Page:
Spring has finally sprung along the Grand Strand and April showers are guaranteed to soon bring May flowers. But following May comes the notoriously hot summer months, and how do you prevent the blistering sun from baking your freshly-planted garden? Here are some great tips to not only keep your plants lush and green, but also to help keep your water costs and usage down:
- Don't overwater your plants:You're surveying your garden one day and notice some of your plants' leaves are wilting and browning, so you react the normal way: dousing everything with gallons of water. Wrong! It's a common reaction, but overwatering your plants can be as damaging as underwatering. Too much water will lead to root rot and soil compaction that basically suffocates your plants from the air they need to survive. Instead, use the rule of thumb of one inch of water per week for lawns and one to two inches per week for perennials and shrubs. And make sure to use a shower wand or soaker nozzle, not the old-fashioned thumb-and-hose combo. This will prevent overwatering and reduce water usage.
- Mind that mulch:Mulch is a great tool for helping soil retain moisture under sunny and hot conditions. However, if allowed to sit day after day in the sun it can bake and form a hard shell over the topsoil, preventing water from sinking down to your plants' roots. Make sure to check your mulch and break it up if and when this happens.
- Water with your morning coffee:Watering in the morning when temperatures are cooler will allow the water to be absorbed better by the soil and your plants' roots without quick evaporation. Watering your plants in the evening is an option and better than during afternoon, but overly moist conditions during the dark hours can lead to fungus, so be mindful of that.
- Cool water is more refreshing that warm water:Just like you, plants are not too keen on drinking up warm water on a sunny summer day. Warm or hot water can put stress on sensitive plants. If possible, try to keep your garden hose in a shaded area and if it's filled with water expel the warm leftovers before quenching your garden.
- Know when to water your lawn:It's easy to want to drench your lawn when it's been several days between showers, but test it before giving it a soak. An easy way to do this is simply step out onto your lawn. If the grass springs back relatively quickly, it's in good shape. You can also purchase inexpensive moisture sensor for your soil if you want a more accurate reading. Also, during the summer it helps to not mow your lawn overly short. Longer grass will promote deeper root growth and a more drought-resistant lawn.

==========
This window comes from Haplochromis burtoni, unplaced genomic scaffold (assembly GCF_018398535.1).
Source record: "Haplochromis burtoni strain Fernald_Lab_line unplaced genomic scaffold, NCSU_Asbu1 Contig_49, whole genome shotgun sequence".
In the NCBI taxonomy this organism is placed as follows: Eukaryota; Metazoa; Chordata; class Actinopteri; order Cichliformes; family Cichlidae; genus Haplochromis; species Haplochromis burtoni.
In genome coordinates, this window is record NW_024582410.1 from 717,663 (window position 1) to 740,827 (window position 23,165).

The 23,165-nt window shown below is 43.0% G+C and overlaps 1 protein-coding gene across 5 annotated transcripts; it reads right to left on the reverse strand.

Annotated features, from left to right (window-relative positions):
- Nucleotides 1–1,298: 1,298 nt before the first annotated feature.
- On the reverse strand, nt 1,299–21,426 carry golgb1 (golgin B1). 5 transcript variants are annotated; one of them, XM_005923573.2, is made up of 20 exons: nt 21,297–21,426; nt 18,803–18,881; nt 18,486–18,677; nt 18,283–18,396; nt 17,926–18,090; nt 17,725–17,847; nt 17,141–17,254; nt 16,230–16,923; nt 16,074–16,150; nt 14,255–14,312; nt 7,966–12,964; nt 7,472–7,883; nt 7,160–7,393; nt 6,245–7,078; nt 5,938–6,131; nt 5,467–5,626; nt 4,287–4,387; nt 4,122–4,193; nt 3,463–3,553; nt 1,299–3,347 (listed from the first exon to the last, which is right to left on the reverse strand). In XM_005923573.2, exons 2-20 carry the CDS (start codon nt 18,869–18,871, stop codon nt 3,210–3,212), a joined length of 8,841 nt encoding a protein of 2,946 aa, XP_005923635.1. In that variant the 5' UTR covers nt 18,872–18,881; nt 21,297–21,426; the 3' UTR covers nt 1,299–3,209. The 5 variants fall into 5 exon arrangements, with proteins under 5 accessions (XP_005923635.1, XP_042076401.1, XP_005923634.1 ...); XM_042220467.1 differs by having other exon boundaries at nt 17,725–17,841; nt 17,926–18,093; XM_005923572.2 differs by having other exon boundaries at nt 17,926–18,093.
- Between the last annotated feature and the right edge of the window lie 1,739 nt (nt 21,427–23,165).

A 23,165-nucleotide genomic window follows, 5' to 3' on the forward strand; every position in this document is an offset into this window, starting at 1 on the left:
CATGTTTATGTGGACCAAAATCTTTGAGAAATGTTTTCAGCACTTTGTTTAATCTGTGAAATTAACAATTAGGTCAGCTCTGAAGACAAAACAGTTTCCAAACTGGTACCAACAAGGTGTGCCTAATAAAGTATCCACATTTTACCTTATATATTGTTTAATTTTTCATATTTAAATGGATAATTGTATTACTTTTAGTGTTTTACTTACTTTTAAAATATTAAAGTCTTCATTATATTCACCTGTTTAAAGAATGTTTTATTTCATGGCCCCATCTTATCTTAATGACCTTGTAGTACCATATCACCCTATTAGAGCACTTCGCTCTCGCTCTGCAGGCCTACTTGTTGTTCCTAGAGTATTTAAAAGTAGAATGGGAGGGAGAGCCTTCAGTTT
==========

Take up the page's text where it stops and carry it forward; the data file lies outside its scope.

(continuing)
- Proper watering intervals and soil moisture:As a general rule, it's better to water your plants more but to space out the intervals in which you water them. Watering less but more often leads to shallow rooting and inferior health. Perennials should ideally be watered every other day and shrubs can go three to four days between watering. Make sure to test your soil moisture as this can vary based on weather conditions. An easy way of doing this is with a screwdriver. Pierce the surface with a straight blade screwdriver. If your progress is easy, the soil is most likely moist. The drier the conditions, the more resistance you will encounter. If you have to struggle, it's probably a good time to soak your plants.
- Green thumb not necessary:Be careful to select plants that are suitable for the hot and sunny Grand Strand summers. No, that doesn't mean a garden full of cacti! Some of the best plants and flowers for dry climate and soil conditions include Gaillardia (Blanket Flowers, a vibrant daisy), Heliopsis (False Sunflowers), veronicas, yarrow, meadow sage and thyme. These will be easy on your water consumption and help you cultivate a bright and lively garden.
Utilizing these tips, you and your garden are sure to make it through the hot summer months without even working up a sweat! For more information and additional tips, check out the following resources.